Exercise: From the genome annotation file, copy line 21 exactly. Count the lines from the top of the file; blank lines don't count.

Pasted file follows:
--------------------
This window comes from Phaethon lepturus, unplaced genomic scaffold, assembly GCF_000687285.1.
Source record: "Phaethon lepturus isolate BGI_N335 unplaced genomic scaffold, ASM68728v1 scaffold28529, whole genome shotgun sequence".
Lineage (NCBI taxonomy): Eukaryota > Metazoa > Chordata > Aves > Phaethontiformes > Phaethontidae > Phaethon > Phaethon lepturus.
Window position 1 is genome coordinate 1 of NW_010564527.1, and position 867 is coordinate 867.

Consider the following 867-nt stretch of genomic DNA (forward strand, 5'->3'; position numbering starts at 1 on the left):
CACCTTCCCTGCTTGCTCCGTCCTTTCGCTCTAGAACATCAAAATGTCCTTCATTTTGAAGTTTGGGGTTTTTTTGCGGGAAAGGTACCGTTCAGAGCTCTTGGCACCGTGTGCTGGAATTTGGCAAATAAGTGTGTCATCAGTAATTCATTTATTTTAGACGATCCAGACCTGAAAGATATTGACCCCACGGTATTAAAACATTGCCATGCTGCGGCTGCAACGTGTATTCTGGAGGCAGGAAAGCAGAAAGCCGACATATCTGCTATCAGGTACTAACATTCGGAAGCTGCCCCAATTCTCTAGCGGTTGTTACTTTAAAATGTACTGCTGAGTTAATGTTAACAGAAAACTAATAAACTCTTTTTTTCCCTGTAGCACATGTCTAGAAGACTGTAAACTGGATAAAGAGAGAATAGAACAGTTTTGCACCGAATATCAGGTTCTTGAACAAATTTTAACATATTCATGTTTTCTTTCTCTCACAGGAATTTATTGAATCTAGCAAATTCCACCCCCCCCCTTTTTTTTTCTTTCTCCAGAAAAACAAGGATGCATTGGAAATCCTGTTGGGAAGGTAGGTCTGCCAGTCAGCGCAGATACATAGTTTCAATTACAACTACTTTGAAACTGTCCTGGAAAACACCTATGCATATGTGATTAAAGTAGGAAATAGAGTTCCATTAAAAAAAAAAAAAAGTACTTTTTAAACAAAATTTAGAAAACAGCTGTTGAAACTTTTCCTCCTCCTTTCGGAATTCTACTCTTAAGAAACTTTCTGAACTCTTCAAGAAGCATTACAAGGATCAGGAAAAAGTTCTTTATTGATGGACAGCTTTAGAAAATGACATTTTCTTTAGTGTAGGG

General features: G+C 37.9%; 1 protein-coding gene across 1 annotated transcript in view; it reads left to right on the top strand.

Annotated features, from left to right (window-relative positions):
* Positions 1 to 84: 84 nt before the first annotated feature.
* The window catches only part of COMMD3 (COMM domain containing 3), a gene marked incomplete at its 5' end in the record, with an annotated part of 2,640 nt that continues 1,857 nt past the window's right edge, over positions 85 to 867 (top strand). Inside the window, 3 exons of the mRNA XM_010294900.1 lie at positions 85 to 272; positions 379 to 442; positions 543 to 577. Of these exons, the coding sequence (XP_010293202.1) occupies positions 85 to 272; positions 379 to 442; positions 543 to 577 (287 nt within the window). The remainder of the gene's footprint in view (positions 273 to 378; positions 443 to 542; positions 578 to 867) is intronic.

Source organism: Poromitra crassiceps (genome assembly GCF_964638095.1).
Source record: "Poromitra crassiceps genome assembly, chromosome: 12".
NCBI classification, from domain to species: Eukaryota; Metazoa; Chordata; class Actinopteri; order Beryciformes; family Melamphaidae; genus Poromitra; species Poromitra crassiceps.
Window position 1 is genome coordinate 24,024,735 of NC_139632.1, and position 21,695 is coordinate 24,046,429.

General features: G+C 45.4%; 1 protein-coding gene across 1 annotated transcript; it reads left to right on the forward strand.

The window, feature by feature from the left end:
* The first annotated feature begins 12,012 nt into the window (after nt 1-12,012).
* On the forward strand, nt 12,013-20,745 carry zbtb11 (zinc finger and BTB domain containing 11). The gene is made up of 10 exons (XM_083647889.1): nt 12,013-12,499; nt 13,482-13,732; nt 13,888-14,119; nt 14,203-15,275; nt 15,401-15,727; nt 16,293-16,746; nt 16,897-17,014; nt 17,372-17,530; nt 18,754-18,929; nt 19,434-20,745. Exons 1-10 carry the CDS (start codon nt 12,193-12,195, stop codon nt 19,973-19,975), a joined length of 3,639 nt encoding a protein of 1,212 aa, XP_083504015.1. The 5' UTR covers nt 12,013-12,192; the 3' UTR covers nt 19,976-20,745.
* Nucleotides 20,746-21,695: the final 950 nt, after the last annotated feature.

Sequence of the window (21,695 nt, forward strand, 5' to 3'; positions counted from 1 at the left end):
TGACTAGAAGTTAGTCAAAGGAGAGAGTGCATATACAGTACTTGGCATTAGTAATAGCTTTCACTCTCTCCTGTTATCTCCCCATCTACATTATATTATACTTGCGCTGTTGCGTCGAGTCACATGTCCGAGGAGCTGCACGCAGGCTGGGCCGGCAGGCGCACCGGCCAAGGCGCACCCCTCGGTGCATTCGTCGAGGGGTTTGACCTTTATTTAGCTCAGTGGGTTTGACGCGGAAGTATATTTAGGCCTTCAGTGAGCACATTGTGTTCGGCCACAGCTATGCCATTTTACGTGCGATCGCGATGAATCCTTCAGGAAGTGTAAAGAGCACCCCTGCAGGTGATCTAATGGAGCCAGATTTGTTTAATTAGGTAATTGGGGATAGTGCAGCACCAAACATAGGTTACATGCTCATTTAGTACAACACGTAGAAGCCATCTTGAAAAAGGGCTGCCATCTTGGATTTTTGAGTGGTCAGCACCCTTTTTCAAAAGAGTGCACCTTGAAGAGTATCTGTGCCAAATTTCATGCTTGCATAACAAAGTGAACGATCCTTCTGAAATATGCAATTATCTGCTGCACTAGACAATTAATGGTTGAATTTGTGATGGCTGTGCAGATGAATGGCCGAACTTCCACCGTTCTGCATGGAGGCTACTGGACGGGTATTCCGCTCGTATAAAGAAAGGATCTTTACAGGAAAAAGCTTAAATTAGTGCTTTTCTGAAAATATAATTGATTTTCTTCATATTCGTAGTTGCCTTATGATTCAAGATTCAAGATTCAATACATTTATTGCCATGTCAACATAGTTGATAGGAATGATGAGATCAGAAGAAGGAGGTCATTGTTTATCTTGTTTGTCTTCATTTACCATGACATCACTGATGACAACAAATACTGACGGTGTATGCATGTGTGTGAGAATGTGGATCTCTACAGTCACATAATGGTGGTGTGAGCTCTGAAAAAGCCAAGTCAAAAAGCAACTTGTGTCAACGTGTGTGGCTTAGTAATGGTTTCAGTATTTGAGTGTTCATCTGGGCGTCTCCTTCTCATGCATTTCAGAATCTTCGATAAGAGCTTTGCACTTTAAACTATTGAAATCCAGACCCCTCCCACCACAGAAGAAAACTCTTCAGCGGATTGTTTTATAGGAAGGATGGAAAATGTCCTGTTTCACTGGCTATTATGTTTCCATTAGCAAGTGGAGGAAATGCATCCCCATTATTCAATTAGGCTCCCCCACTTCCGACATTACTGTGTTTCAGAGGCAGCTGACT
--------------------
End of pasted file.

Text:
TGACTAGAAGTTAGTCAAAGGAGAGAGTGCATATACAGTACTTGGCATTAGTAATAGCTTTCACTCTCTCCTGTTATCTCCCCATCTACATTATATTATACTTGCGCTGTTGCGTCGAGTCACATGTCCGAGGAGCTGCACGCAGGCTGGGCCGGCAGGCGCACCGGCCAAGGCGCACCCCTCGGTGCATTCGTCGAGGGGTTTGACCTTTATTTAGCTCAGTGGGTTTGACGCGGAAGTATATTTAGGCCTTCAGTGAGCACATTGTGTTCGGCCACAGCTATGCCATTTTACGTGCGATCGCGATGAATCCTTCAGGAAGTGTAAAGAGCACCCCTGCAGGTGATCTAATGGAGCCAGATTTGTTTAATTAGGTAATTGGGGATAGTGCAGCACCAAACATAGGTTACATGCTCATTTAGTACAACACGTAGAAGCCATCTTGAAAAAGGGCTGCCATCTTGGATTTTTGAGTGGTCAGCACCCTTTTTCAAAAGAGTGCACCTTGAAGAGTATCTGTGCCAAATTTCATGCTTGCATAACAAAGTGAACGATCCTTCTGAAATATGCAATTATCTGCTGCACTAGACAATTAATGGTTGAATTTGTGATGGCTGTGCAGATGAATGGCCGAACTTCCACCGTTCTGCATGGAGGCTACTGGACGGGTATTCCGCTCGTATAAAGAAAGGATCTTTACAGGAAAAAGCTTAAATTAGTGCTTTTCTGAAAATATAATTGATTTTCTTCATATTCGTAGTTGCCTTATGATTCAAGATTCAAGATTCAATACATTTATTGCCATGTCAACATAGTTGATAGGAATGATGAGATCAGAAGAAGGAGGTCATTGTTTATCTTGTTTGTCTTCATTTACCATGACATCACTGATGACAACAAATACTGACGGTGTATGCATGTGTGTGAGAATGTGGATCTCTACAGTCACATAATGGTGGTGTGAGCTCTGAAAAAGCCAAGTCAAAAAGCAACTTGTGTCAACGTGTGTGGCTTAGTAATGGTTTCAGTATTTGAGTGTTCATCTGGGCGTCTCCTTCTCATGCATTTCAGAATCTTCGATAAGAGCTTTGCACTTTAAACTATTGAAATCCAGACCCCTCCCACCACAGAAGAAAACTCTTCAGCGGATTGTTTTATAGGAAGGATGGAAAATGTCCTGTTTCACTGGCTATTATGTTTCCATTAGCAAGTGGAGGAAATGCATCCCCATTATTCAATTAGGCTCCCCCACTTCCGACATTACTGTGTTTCAGAGGCAGCTGACT